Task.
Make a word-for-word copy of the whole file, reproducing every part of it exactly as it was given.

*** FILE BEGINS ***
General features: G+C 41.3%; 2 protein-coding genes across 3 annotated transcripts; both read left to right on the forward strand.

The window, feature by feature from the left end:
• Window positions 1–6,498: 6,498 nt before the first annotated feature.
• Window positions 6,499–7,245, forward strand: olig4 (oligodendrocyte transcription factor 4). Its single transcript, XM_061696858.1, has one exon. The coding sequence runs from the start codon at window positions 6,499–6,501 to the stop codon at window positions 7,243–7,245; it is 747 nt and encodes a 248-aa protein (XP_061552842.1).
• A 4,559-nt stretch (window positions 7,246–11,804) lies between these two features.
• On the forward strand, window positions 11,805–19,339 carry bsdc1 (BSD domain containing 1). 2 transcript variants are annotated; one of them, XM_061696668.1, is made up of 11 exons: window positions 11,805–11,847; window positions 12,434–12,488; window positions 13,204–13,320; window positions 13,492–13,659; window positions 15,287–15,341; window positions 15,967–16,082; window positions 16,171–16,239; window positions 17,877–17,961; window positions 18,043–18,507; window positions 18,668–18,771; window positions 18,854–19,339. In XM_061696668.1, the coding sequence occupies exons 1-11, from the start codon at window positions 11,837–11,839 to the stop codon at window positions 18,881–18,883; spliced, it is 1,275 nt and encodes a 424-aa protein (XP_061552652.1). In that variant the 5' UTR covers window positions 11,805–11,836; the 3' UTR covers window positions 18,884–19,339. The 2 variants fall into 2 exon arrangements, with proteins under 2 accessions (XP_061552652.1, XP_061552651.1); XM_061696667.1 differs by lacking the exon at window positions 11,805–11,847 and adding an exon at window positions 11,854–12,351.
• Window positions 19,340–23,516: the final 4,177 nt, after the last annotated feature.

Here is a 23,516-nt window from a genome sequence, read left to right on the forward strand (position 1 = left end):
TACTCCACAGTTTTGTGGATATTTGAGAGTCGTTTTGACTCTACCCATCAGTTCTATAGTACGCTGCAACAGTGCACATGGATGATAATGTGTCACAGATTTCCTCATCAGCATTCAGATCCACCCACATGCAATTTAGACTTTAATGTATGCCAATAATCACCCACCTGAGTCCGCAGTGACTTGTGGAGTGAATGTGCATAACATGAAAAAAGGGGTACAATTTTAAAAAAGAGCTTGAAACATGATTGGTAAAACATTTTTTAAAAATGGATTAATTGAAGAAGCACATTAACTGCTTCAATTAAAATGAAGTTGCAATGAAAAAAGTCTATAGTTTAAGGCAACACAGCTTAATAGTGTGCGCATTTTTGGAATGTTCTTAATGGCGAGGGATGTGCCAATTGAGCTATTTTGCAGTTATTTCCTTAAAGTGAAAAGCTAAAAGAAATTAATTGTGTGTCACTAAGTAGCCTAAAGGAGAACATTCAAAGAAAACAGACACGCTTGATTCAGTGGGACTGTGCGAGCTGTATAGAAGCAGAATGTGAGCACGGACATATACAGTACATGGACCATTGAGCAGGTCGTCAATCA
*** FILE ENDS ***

General features: G+C 41.3%; 2 protein-coding genes across 3 annotated transcripts; both read left to right on the forward strand.

The window, feature by feature from the left end:
• Window positions 1–6,498: 6,498 nt before the first annotated feature.
• Window positions 6,499–7,245, forward strand: olig4 (oligodendrocyte transcription factor 4). Its single transcript, XM_061696858.1, has one exon. The coding sequence runs from the start codon at window positions 6,499–6,501 to the stop codon at window positions 7,243–7,245; it is 747 nt and encodes a 248-aa protein (XP_061552842.1).
• A 4,559-nt stretch (window positions 7,246–11,804) lies between these two features.
• On the forward strand, window positions 11,805–19,339 carry bsdc1 (BSD domain containing 1). 2 transcript variants are annotated; one of them, XM_061696668.1, is made up of 11 exons: window positions 11,805–11,847; window positions 12,434–12,488; window positions 13,204–13,320; window positions 13,492–13,659; window positions 15,287–15,341; window positions 15,967–16,082; window positions 16,171–16,239; window positions 17,877–17,961; window positions 18,043–18,507; window positions 18,668–18,771; window positions 18,854–19,339. In XM_061696668.1, the coding sequence occupies exons 1-11, from the start codon at window positions 11,837–11,839 to the stop codon at window positions 18,881–18,883; spliced, it is 1,275 nt and encodes a 424-aa protein (XP_061552652.1). In that variant the 5' UTR covers window positions 11,805–11,836; the 3' UTR covers window positions 18,884–19,339. The 2 variants fall into 2 exon arrangements, with proteins under 2 accessions (XP_061552652.1, XP_061552651.1); XM_061696667.1 differs by lacking the exon at window positions 11,805–11,847 and adding an exon at window positions 11,854–12,351.
• Window positions 19,340–23,516: the final 4,177 nt, after the last annotated feature.

Here is a 23,516-nt window from a genome sequence, read left to right on the forward strand (position 1 = left end):
TACTCCACAGTTTTGTGGATATTTGAGAGTCGTTTTGACTCTACCCATCAGTTCTATAGTACGCTGCAACAGTGCACATGGATGATAATGTGTCACAGATTTCCTCATCAGCATTCAGATCCACCCACATGCAATTTAGACTTTAATGTATGCCAATAATCACCCACCTGAGTCCGCAGTGACTTGTGGAGTGAATGTGCATAACATGAAAAAAGGGGTACAATTTTAAAAAAGAGCTTGAAACATGATTGGTAAAACATTTTTTAAAAATGGATTAATTGAAGAAGCACATTAACTGCTTCAATTAAAATGAAGTTGCAATGAAAAAAGTCTATAGTTTAAGGCAACACAGCTTAATAGTGTGCGCATTTTTGGAATGTTCTTAATGGCGAGGGATGTGCCAATTGAGCTATTTTGCAGTTATTTCCTTAAAGTGAAAAGCTAAAAGAAATTAATTGTGTGTCACTAAGTAGCCTAAAGGAGAACATTCAAAGAAAACAGACACGCTTGATTCAGTGGGACTGTGCGAGCTGTATAGAAGCAGAATGTGAGCACGGACATATACAGTACATGGACCATTGAGCAGGTCGTCAATCA